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Case Law Details

Case Name : Komatsu India Private Limited Vs Commissioner of Customs (CESTAT Chennai)
Appeal Number : Customs Appeal No. 40514 of 2022
Date of Judgement/Order : 13/01/2023
Related Assessment Year :

Komatsu India Private Limited Vs Commissioner of Customs (CESTAT Chennai)

It is not the case of the Revenue that what the appellant claimed was the refund of the duty paid and there is also no dispute that the appellant claimed only the security deposit made. The Hon’ble jurisdictional High Court in the case of M/s. Cable Corporation of India Ltd. (supra) has considered a similar issue and has ruled as under:-

“4. The issues involved in the present case are squarely covered by the decision in the case of Commissioner of Customs, Chennai v. Aristo Spinners Ltd., 2008 (226)  E. L. T. 42 (Mad.) = (2008) 4 TNLJ 517 decided by a Division Bench of this Court in which one of us (KRPJ) is a party, relying on the judgment of the Division Bench in which both of us are parties in the case of Commissioner of Customs (Exports) v. M/s. Jraj Exports (P) Ltd., 2007 (217) E.L.T. 504 (Mad.) = 2007 (3) TNLJ 532, wherein we have held that the bank guarantee cannot be regarded as equivalent to payment of duty and it is only furnished to safeguard the interest of the Revenue in case of non-fulfilment of export obligation. Section 27 which speaks about the refund of the duty cannot be pressed into service to deny refund of the amount covered under the bank guarantee which has been negotiated by the department. In the decision in the case of Jraj Exports (P) Ltd., referred to supra, this Court has taken in aid the judgment of the Apex Court in the case of Oswal Agro Mills Ltd. v. Assistant Collector of Central Excise, 1994  (70) E.L.T. 48 (S.C.) = 1994 (2) SCC 546.”

From the above, it is very much clear that refund claim of the security deposit is not governed by the provisions of Section 27 of the Customs Act and consequently, I am of the view that the lower authorities have clearly erred in rejecting and confirming the rejection of refund claimed of the security deposit by invoking the provisions of Section 27(1) ibid.

FULL TEXT OF THE CESTAT CHENNAI ORDER

These two appeals arise out of the common Order ­in- Appeal Seaport C. Cus. II No. 467-468/2022 dated 17.08.2022 passed by the Commissioner of Customs (Appeals-II), Chennai, whereby the rejection of refund of cash security deposit by the Adjudicating Authority came to be upheld.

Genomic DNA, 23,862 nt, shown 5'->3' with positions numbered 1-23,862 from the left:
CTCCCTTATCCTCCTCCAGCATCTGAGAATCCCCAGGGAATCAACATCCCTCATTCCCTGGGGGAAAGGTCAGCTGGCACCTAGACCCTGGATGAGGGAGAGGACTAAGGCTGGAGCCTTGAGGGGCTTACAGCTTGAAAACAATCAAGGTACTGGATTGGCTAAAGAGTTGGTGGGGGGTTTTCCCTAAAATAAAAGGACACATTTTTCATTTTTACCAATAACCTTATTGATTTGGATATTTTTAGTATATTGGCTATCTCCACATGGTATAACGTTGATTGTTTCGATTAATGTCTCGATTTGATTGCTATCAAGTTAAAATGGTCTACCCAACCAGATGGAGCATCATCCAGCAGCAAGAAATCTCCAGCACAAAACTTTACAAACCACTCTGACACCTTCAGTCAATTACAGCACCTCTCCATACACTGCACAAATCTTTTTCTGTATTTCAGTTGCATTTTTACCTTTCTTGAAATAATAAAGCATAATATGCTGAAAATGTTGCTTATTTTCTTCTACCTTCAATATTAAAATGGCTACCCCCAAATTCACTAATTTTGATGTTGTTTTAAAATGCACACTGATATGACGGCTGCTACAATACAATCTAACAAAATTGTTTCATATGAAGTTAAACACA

2. The only issue therefore that arises for my consideration is: whether the rejection of refund of cash security deposit, as confirmed in the impugned Order- in­ Appeal, is correct?

3. Facts are not in dispute: for the sake of convenience, facts as reflected in the impugned Orders-in-Appeal are The appellant had imported goods separately vide 13 Bills-of-Entry (as per “Table-1” at paragraph 2 of the impugned Orders-in-Appeal) and 26 Bills-of-Entry (as per “Table-2” – below Table-1). Vide separate letters dated 27.10.2020, the appellant sought for refund of the cash security deposit and the Deputy Commissioner, after issuing a notice of Rejection Cum Virtual Personal Hearing dated 05.03.2021, issued the Order-in-Original Nos. 83446/2021 and 83449/2021 both dated 08.04.2021, rejecting the refund claimed on the ground that the appellant’s claim was barred by limitation in terms of Section 27(1) of the Customs Act, 1962. The appellant preferred appeals before the First Appellate Authority, who, after hearing the appellant, has confirmed the rejection of refund claim on the very ground of the same being barred by limitation in terms of Section 27(1) ibid. Being aggrieved by the above rejection vide common impugned Orders-in-Appeal, the taxpayer / appellant has filed the present appeals before this forum.

4. Heard Shri G. Natarajan, Learned Advocate for the appellant, and Smt. K. Komathi, Learned Additional Commissioner for the Revenue.

 5.1 Learned Advocate for the appellant would submit at the outset that the refund claim of the appellant was not of any duty or tax paid and hence, the question of limitation prescribed under the provisions relating to refund claim would not apply and consequently, there was no scope for the lower authorities to reject the refund claim by invoking the provisions of Section 27(1) ibid.